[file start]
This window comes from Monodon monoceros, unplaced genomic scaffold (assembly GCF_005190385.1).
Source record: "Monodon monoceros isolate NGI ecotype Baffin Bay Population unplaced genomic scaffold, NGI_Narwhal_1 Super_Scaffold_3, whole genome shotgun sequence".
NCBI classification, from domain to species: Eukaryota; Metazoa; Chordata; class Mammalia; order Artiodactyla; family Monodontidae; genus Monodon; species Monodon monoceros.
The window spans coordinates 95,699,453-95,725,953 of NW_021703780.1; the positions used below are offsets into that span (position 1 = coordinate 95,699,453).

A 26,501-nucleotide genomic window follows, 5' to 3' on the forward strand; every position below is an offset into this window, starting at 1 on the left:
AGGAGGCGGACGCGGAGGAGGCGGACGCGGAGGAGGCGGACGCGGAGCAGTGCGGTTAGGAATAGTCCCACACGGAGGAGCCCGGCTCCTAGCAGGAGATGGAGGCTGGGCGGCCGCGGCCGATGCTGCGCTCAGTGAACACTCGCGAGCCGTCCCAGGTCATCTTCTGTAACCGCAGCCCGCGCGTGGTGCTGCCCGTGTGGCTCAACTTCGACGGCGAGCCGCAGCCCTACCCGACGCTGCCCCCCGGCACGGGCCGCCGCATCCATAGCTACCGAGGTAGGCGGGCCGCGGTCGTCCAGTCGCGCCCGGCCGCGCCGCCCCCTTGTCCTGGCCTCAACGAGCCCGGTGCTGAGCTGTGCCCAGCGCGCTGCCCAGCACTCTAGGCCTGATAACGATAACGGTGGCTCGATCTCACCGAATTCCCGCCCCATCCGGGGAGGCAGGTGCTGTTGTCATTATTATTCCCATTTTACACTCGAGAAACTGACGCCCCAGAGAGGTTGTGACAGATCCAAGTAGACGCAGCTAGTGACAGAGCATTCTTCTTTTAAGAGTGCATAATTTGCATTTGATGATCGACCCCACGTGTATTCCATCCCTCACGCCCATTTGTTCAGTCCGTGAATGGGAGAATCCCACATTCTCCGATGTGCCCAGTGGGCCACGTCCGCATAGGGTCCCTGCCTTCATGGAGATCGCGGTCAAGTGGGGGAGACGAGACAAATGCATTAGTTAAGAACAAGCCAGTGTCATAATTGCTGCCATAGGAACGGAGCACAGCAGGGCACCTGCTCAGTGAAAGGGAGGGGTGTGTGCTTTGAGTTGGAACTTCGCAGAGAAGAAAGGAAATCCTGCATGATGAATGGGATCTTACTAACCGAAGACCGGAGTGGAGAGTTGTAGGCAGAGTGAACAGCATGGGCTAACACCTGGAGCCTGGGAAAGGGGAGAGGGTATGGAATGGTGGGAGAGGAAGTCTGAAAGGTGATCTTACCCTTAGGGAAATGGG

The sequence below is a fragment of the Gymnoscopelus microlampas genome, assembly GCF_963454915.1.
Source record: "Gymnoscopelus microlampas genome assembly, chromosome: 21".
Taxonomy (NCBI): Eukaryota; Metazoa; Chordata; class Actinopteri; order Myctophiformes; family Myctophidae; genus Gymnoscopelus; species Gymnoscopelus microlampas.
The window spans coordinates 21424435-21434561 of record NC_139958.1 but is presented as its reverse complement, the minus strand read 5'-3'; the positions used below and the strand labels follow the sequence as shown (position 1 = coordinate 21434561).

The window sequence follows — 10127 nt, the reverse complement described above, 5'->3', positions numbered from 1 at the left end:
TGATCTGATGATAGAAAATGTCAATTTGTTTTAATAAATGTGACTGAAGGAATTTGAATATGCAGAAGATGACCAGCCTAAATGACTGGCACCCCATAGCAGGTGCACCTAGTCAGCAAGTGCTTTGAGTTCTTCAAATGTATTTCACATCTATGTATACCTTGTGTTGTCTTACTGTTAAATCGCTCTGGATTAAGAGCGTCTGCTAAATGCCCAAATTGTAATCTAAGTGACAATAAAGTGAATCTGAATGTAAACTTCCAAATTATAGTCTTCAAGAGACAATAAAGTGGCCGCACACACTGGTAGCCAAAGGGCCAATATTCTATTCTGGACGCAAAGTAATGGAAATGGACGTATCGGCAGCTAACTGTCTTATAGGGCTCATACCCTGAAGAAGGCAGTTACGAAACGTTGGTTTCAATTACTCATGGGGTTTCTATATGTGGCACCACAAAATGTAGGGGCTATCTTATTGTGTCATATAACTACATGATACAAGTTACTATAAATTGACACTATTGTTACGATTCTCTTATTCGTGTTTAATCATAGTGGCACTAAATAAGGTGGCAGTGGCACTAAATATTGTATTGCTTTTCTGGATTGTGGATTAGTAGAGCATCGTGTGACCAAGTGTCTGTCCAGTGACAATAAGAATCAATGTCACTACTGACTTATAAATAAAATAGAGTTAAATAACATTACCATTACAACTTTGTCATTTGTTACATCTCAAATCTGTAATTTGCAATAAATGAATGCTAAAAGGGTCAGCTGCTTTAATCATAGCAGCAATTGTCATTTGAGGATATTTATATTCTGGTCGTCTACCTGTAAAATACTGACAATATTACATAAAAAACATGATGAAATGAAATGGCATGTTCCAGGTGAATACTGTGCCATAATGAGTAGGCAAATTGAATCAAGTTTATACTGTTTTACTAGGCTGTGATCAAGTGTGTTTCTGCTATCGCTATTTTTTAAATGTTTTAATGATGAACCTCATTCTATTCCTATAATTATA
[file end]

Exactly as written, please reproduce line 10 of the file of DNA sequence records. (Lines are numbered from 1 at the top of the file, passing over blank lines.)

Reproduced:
The window spans coordinates 21424435-21434561 of record NC_139958.1 but is presented as its reverse complement, the minus strand read 5'-3'; the positions used below and the strand labels follow the sequence as shown (position 1 = coordinate 21434561).